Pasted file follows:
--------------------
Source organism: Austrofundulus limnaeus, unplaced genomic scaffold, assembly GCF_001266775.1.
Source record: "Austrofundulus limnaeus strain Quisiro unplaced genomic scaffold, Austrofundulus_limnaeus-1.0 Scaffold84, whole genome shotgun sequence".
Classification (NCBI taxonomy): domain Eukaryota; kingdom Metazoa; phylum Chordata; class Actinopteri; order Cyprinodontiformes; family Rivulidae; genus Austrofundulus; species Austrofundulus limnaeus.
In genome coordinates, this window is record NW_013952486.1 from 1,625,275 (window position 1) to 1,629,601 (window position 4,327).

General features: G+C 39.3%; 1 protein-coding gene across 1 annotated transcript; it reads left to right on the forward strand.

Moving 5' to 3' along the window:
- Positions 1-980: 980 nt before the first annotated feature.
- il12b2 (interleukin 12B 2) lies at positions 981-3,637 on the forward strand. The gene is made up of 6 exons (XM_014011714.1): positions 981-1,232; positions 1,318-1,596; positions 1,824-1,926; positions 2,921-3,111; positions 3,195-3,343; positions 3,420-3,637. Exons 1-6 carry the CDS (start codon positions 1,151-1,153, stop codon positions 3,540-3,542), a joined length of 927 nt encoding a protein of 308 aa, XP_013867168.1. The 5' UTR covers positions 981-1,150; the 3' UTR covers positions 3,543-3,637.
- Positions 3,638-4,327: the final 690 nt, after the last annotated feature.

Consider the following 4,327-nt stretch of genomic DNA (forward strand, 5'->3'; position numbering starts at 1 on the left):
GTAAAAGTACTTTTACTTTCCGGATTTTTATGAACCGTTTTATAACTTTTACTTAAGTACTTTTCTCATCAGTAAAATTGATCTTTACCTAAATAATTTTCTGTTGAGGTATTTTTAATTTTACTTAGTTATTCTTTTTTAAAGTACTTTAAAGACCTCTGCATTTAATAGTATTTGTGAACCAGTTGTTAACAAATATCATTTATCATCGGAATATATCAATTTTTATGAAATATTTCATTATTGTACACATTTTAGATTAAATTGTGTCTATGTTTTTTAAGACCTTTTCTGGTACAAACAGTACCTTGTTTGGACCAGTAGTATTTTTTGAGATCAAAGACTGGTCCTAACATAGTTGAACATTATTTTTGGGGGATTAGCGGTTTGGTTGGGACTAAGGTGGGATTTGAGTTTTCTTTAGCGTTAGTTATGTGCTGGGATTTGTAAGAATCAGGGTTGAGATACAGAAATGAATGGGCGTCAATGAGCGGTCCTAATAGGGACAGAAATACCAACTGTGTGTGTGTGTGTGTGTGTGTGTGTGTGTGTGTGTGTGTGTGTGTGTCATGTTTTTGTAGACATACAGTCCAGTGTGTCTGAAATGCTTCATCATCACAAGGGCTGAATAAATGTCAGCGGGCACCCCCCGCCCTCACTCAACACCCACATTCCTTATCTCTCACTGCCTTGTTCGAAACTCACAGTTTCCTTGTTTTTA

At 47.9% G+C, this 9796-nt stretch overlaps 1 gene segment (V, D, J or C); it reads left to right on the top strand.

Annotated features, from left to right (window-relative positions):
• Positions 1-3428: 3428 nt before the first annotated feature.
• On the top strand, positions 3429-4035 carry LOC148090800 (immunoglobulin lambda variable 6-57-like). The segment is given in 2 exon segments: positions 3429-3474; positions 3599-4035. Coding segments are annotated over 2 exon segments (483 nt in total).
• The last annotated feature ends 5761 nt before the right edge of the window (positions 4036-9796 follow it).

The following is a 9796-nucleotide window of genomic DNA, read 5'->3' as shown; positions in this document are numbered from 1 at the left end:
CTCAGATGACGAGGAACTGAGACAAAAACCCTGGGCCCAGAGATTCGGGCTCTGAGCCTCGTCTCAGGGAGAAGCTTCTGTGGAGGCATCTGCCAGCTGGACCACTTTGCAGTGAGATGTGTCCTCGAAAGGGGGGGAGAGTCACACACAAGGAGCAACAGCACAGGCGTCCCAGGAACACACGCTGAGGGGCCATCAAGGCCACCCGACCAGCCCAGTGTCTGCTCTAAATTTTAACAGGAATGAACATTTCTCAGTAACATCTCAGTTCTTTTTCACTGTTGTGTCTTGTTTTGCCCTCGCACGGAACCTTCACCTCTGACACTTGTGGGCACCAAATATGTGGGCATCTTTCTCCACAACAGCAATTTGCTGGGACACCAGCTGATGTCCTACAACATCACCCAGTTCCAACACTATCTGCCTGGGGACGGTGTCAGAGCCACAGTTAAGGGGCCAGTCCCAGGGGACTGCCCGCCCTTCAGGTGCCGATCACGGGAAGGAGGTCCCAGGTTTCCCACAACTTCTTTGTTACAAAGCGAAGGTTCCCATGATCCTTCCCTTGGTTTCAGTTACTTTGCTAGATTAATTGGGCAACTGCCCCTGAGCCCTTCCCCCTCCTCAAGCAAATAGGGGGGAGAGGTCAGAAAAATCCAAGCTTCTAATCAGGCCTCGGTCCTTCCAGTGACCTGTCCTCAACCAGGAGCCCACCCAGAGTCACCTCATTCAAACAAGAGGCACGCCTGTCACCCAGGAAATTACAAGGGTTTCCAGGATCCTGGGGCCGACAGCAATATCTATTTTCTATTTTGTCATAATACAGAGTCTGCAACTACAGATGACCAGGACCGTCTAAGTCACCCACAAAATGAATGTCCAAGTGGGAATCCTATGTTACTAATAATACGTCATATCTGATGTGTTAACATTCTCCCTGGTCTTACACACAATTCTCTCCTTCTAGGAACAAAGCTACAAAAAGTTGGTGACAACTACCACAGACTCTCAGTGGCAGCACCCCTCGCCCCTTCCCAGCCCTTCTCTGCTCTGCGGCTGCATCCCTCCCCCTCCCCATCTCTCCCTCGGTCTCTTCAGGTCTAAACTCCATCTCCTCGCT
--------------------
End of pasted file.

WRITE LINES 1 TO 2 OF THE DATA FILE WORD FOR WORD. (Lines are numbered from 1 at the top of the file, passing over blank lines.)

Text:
Source organism: Austrofundulus limnaeus, unplaced genomic scaffold, assembly GCF_001266775.1.
Source record: "Austrofundulus limnaeus strain Quisiro unplaced genomic scaffold, Austrofundulus_limnaeus-1.0 Scaffold84, whole genome shotgun sequence".